Barrie Wilson and Simcha Jacobovici have published a book about the well-known Syriac version of the Old Testament pseudepigraphon Joseph and Aseneth, in which they claim that the story is really a secretly-coded one about Jesus marrying Mary Magdalene. That's right: Jesus and Mary are not mentioned at all in this "Gospel," it is a story about two Old Testament characters and one has to impose an allegory of Jesus and Mary onto it, based on an imagined marriage.
The Syriac version of Joseph and Aseneth happens to be our earliest copy of the text, but we know (from the comments in the larger work in which it now imbedded) that the Syriac is a translation of a Greek text. We have many copies of this Greek text in more than one version. The origin of the Greek work is debated by scholars. Some think it is a Second-Temple-era Jewish text and others that it is a late-antique Christian one. The translator of the Syriac and the person who commissioned the translation seem to think that the book is an allegory. An allegory of what is not entirely clear, due to an unfortunate manuscript break, but something to do with "our Lord the Word." Presumably Joseph represents Jesus. I would guess that Aseneth correspondingly represents the gentile Church.
So, if Joseph and Aseneth is a Christian work (and I am not yet persuaded otherwise) and if the Syriac writers are correct in reading it as an allegory involving Jesus (and it's possible that they are), it still does not follow that the allegorical marriage of Joseph and Aseneth has anything at all to do with a literal marriage of Jesus and Mary Magdalene. The allegorical marriage of Jesus and the Church goes back to the New Testament (e.g., Ephesians 5:21-33 and Revelation 19:6-8; 21:2). The idea of a marriage of Jesus to Mary Magdalene is not explicitly attested in antiquity (the almost certainly forged Gospel of Jesus' Wife notwithstanding). It would take a lot of evidence to persuade me that Joseph and Aseneth is about Jesus and Mary.
Even if it were demonstrable that Joseph and Aseneth was about a marriage of Jesus and Mary Magdalene, this would merely be evidence for a creative apocryphal notion thought up sometime in late antiquity (and there were many, many such notions). It would remain to prove that this text told us anything about the historical Jesus and Mary and that would be very difficult indeed to establish.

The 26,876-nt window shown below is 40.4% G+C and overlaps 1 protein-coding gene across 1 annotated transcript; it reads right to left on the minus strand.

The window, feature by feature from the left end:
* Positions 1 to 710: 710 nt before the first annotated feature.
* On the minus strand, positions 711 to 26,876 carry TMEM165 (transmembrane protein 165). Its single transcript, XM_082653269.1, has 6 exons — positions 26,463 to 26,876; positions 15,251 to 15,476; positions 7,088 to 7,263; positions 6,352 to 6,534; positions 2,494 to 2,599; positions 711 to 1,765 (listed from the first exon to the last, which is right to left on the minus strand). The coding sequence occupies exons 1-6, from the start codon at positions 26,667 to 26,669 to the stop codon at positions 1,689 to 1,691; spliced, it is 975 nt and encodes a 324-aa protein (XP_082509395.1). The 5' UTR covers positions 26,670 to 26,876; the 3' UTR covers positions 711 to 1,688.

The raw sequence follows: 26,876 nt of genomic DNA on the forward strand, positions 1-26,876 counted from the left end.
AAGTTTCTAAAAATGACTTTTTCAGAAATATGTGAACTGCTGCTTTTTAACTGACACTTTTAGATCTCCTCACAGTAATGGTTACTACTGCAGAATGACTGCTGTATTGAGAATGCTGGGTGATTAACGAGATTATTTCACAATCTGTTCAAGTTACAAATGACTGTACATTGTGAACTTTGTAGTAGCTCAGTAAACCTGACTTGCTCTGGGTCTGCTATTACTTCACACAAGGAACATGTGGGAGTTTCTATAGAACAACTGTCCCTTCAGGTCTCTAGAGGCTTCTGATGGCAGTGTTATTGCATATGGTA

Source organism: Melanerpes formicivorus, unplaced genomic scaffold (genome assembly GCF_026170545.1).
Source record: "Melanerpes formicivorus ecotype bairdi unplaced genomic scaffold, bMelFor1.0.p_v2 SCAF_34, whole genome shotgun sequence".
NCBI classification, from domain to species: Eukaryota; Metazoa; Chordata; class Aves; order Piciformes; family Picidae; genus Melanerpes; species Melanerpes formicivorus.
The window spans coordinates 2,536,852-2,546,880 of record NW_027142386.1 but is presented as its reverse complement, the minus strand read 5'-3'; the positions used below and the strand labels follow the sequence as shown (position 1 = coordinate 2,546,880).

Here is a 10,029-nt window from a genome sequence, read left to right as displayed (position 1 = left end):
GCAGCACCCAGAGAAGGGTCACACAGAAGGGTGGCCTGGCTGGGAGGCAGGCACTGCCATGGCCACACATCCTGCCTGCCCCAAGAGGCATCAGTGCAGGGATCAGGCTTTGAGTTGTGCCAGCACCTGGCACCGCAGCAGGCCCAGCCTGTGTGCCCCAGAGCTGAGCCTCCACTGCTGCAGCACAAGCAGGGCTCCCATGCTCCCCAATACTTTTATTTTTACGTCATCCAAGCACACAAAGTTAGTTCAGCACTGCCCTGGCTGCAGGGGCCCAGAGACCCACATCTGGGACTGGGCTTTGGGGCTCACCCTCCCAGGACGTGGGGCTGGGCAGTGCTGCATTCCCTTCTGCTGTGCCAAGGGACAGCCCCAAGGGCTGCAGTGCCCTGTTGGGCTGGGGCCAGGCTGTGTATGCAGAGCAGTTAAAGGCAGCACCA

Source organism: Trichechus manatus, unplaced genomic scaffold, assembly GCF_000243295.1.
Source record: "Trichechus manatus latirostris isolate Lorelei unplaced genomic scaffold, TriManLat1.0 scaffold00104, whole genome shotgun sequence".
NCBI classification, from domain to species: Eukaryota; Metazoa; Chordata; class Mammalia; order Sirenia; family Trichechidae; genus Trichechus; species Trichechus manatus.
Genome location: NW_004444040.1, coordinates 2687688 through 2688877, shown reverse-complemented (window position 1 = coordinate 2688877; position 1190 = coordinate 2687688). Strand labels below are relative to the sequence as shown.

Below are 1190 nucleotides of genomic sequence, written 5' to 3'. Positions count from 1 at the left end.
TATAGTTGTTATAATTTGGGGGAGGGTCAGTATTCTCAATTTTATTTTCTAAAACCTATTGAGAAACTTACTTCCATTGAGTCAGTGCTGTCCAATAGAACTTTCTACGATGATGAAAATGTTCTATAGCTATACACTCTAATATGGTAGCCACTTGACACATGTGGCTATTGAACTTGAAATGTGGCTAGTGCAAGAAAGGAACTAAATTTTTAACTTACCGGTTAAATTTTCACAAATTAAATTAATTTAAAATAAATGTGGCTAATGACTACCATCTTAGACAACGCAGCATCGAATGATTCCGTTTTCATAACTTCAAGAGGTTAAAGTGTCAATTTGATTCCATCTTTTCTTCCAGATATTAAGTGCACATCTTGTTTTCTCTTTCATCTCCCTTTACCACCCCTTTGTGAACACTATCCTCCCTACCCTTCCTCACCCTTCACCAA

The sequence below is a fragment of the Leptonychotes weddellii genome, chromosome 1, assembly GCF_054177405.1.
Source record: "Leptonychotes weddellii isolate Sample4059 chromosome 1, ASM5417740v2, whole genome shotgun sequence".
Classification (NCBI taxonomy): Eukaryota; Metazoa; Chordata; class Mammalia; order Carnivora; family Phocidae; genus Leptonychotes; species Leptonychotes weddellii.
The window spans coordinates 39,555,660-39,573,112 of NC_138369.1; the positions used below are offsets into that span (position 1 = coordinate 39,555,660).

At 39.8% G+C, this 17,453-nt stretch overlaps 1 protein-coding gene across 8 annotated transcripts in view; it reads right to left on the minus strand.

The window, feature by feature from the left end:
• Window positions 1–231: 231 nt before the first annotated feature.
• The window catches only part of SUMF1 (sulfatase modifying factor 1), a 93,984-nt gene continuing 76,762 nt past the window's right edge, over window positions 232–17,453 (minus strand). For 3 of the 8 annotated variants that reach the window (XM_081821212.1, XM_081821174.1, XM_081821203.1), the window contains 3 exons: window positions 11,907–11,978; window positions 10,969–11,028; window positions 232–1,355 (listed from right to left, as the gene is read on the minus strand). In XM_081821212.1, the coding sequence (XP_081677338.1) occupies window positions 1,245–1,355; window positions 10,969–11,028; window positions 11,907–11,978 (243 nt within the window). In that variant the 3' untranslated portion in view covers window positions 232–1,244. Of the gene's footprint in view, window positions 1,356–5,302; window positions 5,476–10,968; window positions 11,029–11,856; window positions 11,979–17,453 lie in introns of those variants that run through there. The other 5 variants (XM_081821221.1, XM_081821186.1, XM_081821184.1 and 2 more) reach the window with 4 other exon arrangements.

Although I always like to see the Old Testament pseudepigrapha getting some media attention, it is too bad that the fascinating and entertaining text Joseph and Aseneth is being tied in the public mind to this ingenious but highly implausible connection with a literal marriage of Jesus.
It's always possible that there is some stunning argumentation in the book that will make me change my mind, but I'm not holding my breath. I'm not going to get around to reading the book anytime soon, or more likely ever. But I will keep an eye on reviews and other scholarly commentary to see if anything interesting does arise from it.
Did Jesus actually marry Mary Magdalene? I have commented here. I put up a post on the Wilson-Jacobovici notion about Joseph and Aseneth back when it was first hinted at about a year ago, linking to very helpful comments by Mark Goodacre and Richard Bauckham.
Some responses from New Testament specialists in various media:
ABC News: Alleged 'Lost Gospel' Claims Jesus Had Wife, 2 Children: Authors of a new book say they have evidence to back up claims the savior was married to Mary Magdalene. Mark Goodacre is interviewed briefly. [Bad link now corrected.]
James McGrath: Married with Children? Recent Headlines About Jesus and Mary Magdalene.
Greg Carey: Another Jesus and Mary Magdalene Hoax.
Robert Cargill (who has already read the book): Review of “The Lost Gospel” by Jacobovici and Wilson. Key excerpt:
By that same allegorical logic, you could swap out the names of Samson and Delilah and claim that Mary Magdalene cut Jesus’ hair. Or swap out Adam and Eve and conclude that Jesus and Mary Magdalene were the primordial couple. Or read David and Bathsheba allegorically and end up with Jesus having a son named Solomon, who is guarded by the Priory of Sion, and…well, you get the picture.UPDATE: Also Simcha Jacobovici has some pre-publication comments about the book in The Times of Israel, noting that the Syriac text was translated by Professor Tony Burke (of York University and the blog Apocryphicity): It begins!
And so it does.